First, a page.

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Thanksgiving has a mother



Thanksgiving Day has a mother, a proper Victorian woman, arguably one of most influential magazine editors in the 1800s—Sarah Josepha Hale, who for forty years ceaselessly campaigned for the establishment of a National Thanksgiving, at a time when Americans had only two national holidays to celebrate: Washington’s birthday in February and the Fourth of July. “These are patriotic and political,” she wrote, “Are not the sounds of war borne on the breezes of those festivals?  . . . . Should not the women of America have one festival in whose rejoicings they can fully participate?”

In 1863, her relentless efforts finally resulted in President Lincoln resuming a precedent established by Presidents Washington, Adams, and Madison of issuing a Proclamation of Thanksgiving— "a day of Thanksgiving and Praise." (Left image: Bobblehead of Sarah Josepha Hale, Mother of Thanksgiving.")

I included the next image in my book, Thanksgiving: The True Story. The caption in my book reads: "Thanksgiving Day has had many meanings throughout American history. Four years after the Civil War, Thomas Nast, a famous and influential political cartoonist, created this cartoon titled 'Uncle Sam's Thanksgiving Dinner.' Two symbols of America are depicted at the ends of the table. Uncle Sam carves the turkey, and Columbia, a mythic female figure that symbolizes America, sits between an African American and a Chinese man. People from other countries and a Native American man are seated around the table. At the bottom of the cartoon, Nast expresses the meaning of his Thanksgiving Day cartoon "Come One Come All" and "Free and Equal."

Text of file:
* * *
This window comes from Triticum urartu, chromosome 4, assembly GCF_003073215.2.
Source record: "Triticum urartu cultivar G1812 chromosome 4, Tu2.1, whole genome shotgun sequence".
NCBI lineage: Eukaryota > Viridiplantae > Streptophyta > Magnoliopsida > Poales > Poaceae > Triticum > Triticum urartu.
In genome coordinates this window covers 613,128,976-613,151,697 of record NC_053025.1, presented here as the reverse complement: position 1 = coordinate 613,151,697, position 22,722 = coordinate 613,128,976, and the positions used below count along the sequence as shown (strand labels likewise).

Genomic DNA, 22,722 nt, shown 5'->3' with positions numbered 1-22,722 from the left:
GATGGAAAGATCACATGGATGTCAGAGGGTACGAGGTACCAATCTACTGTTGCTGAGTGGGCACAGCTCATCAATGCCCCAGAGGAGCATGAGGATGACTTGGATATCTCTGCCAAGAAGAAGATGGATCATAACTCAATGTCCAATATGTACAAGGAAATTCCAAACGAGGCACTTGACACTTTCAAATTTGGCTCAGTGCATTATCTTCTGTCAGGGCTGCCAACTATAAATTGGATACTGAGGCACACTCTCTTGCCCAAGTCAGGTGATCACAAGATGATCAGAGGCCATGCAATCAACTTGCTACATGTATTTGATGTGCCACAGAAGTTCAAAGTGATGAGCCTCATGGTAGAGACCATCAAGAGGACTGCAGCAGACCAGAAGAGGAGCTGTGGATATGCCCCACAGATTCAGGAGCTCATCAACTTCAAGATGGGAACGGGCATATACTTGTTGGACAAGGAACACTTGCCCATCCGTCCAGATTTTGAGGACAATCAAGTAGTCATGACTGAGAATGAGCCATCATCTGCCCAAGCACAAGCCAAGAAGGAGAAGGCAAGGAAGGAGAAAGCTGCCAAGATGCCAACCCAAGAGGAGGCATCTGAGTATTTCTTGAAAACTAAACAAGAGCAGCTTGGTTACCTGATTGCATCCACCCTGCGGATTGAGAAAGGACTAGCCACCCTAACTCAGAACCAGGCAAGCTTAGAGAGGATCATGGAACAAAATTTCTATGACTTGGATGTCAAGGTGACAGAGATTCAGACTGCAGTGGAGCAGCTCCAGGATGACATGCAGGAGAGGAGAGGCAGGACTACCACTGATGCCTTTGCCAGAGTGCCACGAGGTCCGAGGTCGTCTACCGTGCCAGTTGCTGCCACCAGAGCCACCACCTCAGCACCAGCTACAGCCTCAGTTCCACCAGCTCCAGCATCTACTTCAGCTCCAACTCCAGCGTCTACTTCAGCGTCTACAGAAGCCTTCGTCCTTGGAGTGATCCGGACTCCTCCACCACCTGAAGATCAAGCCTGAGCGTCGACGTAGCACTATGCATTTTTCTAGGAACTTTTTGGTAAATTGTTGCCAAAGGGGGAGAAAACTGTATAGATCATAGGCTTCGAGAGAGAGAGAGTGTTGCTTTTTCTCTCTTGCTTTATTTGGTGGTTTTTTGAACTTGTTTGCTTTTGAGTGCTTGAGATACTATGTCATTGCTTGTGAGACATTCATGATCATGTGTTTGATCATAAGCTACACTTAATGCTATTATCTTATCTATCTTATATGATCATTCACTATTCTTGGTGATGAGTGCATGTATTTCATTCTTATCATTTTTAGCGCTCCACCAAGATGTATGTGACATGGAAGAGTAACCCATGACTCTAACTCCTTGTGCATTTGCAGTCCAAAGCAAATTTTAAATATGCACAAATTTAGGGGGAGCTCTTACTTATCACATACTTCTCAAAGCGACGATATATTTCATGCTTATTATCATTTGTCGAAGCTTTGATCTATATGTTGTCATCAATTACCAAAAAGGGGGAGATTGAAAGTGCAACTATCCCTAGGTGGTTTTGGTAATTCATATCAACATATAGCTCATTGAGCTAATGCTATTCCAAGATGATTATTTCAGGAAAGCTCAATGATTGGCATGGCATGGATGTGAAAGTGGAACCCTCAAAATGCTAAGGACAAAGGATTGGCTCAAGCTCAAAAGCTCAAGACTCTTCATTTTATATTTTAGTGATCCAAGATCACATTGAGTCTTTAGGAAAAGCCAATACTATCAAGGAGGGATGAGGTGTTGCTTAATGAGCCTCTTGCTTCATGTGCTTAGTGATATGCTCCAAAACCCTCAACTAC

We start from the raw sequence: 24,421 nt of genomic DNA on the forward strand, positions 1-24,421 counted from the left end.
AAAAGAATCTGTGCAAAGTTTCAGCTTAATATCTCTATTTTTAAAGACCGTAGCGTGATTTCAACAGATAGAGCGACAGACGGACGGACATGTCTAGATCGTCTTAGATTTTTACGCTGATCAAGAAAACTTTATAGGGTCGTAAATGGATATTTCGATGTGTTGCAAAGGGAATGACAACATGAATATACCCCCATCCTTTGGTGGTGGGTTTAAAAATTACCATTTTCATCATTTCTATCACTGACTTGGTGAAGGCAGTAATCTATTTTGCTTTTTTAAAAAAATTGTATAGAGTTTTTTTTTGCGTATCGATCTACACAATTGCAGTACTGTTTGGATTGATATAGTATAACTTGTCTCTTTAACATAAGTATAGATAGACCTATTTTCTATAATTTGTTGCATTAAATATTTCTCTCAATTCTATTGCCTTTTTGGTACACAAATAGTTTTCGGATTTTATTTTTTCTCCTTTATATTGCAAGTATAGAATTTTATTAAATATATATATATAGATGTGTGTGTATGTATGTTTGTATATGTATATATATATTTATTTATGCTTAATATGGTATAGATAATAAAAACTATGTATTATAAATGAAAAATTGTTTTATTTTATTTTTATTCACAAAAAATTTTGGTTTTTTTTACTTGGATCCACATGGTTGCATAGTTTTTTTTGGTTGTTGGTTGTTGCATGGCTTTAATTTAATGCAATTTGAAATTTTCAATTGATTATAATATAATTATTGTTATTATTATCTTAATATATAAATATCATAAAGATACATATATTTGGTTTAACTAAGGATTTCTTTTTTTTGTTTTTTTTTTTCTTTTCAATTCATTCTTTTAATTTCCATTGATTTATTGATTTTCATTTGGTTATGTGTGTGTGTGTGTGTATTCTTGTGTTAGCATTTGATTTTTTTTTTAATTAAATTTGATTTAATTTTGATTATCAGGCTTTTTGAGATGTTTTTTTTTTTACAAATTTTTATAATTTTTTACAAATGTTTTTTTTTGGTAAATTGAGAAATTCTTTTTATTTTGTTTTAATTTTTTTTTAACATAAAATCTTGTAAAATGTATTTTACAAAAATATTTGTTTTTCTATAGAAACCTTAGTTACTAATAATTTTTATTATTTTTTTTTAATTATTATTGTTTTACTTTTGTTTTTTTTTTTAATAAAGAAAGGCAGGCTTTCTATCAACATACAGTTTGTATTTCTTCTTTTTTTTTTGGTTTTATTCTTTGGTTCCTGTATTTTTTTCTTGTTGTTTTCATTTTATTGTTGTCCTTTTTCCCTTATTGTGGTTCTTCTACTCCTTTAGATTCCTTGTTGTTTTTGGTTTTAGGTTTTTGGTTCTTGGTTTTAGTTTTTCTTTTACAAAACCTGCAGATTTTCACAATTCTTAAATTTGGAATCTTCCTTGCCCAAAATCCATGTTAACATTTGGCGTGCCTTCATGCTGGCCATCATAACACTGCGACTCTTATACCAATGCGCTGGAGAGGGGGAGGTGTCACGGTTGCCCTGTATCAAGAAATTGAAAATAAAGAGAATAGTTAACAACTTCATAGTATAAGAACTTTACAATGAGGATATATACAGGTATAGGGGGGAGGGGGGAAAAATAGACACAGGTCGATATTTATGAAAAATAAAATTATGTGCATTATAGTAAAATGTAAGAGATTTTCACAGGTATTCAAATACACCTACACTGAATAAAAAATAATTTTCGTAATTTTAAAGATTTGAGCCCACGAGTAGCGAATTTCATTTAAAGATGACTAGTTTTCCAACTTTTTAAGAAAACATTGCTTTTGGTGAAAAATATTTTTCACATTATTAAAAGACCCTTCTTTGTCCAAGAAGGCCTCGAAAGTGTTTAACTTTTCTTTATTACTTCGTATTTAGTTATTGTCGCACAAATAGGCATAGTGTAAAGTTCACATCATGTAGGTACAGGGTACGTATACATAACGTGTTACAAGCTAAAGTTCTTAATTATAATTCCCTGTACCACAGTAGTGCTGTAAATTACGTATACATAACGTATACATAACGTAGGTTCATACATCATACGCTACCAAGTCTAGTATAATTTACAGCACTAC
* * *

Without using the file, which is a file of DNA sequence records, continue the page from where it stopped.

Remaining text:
Sarah Josepha Hale was a woman of many accomplished. (Right image: Historical marker in Newport, New Hampshire.) Born in 1788, she was pregnant with her fifth child when her husband died. “I was left poor,” she later wrote. After a failed attempt as a seamstress, Sarah Josepha Hale turned to writing. Her first novel, Northwood: Or, a Tale of New England was successful and led to her being hired as the editor of Godey’s Lady’s Book.  


In Northwood, she described the foods of Thanksgiving, a holiday that in the early1800s was mostly celebrated in New England (with the date varying from October to early January)—turkey, gravy, stuffing, chicken pie, pumpkin pie, pickles, and cakes and preserves. 

During my growing up, my immigrant mother, married to a New Englander, continued that menu, minus the chicken pie, pickles, cakes and preserves. Today our Thanksgiving menu is far more deliciously diverse: Haitian Black rice and peas made by our daughter-in-law Nickie is now on our menu!

Happy Thanksgiving to you all, my dear readers!

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